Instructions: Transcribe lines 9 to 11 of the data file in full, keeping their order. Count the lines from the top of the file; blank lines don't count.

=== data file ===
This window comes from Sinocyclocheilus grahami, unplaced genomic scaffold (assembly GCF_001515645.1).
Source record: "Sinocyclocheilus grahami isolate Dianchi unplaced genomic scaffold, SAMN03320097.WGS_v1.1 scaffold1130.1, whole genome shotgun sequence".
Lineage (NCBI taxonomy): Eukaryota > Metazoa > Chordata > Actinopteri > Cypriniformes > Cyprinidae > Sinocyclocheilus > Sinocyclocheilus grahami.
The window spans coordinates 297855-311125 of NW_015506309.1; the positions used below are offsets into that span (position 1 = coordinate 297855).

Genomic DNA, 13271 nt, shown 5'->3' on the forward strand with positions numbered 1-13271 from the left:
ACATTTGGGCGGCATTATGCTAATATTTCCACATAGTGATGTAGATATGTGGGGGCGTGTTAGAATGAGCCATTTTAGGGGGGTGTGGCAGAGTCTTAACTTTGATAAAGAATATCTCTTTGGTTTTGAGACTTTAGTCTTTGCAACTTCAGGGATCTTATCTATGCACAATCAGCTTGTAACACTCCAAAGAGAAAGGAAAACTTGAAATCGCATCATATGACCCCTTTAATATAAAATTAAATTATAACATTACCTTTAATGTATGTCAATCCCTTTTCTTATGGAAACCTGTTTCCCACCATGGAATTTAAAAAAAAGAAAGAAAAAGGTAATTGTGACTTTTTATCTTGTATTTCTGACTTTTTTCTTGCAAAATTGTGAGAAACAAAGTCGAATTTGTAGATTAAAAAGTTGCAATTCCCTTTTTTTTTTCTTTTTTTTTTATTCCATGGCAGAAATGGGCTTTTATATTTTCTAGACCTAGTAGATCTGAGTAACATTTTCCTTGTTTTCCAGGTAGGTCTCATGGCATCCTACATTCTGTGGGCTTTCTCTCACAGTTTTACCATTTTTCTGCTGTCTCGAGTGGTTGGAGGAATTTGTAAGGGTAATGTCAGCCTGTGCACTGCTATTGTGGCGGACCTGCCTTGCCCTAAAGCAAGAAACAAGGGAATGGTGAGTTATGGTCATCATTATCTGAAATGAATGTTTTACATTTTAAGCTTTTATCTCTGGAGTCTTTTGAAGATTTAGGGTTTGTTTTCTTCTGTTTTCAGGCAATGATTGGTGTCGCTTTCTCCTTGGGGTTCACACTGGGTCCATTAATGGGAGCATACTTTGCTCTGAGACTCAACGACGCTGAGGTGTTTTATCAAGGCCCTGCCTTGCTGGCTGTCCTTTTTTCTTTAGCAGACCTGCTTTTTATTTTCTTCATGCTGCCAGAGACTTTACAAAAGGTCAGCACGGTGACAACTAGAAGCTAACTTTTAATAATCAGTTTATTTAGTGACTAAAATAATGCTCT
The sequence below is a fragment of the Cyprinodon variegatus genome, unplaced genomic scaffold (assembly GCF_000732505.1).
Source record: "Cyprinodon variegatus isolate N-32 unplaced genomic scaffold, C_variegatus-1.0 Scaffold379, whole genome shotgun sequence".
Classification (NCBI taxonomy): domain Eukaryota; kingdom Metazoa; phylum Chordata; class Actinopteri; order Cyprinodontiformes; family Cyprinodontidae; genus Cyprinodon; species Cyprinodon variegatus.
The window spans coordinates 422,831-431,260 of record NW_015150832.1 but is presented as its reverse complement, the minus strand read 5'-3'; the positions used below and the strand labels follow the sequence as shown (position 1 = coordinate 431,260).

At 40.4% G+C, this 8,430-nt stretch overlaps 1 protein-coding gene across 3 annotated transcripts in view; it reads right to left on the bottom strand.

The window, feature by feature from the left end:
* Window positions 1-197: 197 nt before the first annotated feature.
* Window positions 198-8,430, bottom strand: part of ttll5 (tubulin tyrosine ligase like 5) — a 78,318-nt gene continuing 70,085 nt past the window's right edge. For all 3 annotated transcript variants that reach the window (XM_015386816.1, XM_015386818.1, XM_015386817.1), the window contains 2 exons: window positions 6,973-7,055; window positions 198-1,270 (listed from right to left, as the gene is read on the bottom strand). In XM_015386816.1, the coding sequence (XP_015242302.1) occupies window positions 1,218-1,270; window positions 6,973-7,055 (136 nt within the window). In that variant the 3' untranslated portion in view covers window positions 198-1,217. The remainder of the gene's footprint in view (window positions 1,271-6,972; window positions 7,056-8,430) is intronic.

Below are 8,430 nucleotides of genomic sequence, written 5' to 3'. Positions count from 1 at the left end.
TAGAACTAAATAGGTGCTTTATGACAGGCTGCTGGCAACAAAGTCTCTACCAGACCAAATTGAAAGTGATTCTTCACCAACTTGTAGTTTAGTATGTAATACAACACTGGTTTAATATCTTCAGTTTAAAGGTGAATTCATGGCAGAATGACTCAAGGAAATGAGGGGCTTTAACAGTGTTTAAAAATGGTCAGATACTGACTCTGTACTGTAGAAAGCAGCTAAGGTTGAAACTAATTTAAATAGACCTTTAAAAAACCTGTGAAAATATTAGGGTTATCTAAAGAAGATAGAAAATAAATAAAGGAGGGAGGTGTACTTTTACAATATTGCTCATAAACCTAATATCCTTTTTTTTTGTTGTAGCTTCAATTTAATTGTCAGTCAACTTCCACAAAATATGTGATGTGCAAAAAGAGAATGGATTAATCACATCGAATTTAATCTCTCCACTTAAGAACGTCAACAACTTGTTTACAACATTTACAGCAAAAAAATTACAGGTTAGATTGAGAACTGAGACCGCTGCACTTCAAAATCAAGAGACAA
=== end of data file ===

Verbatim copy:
Classification (NCBI taxonomy): domain Eukaryota; kingdom Metazoa; phylum Chordata; class Actinopteri; order Cyprinodontiformes; family Cyprinodontidae; genus Cyprinodon; species Cyprinodon variegatus.
The window spans coordinates 422,831-431,260 of record NW_015150832.1 but is presented as its reverse complement, the minus strand read 5'-3'; the positions used below and the strand labels follow the sequence as shown (position 1 = coordinate 431,260).

At 40.4% G+C, this 8,430-nt stretch overlaps 1 protein-coding gene across 3 annotated transcripts in view; it reads right to left on the bottom strand.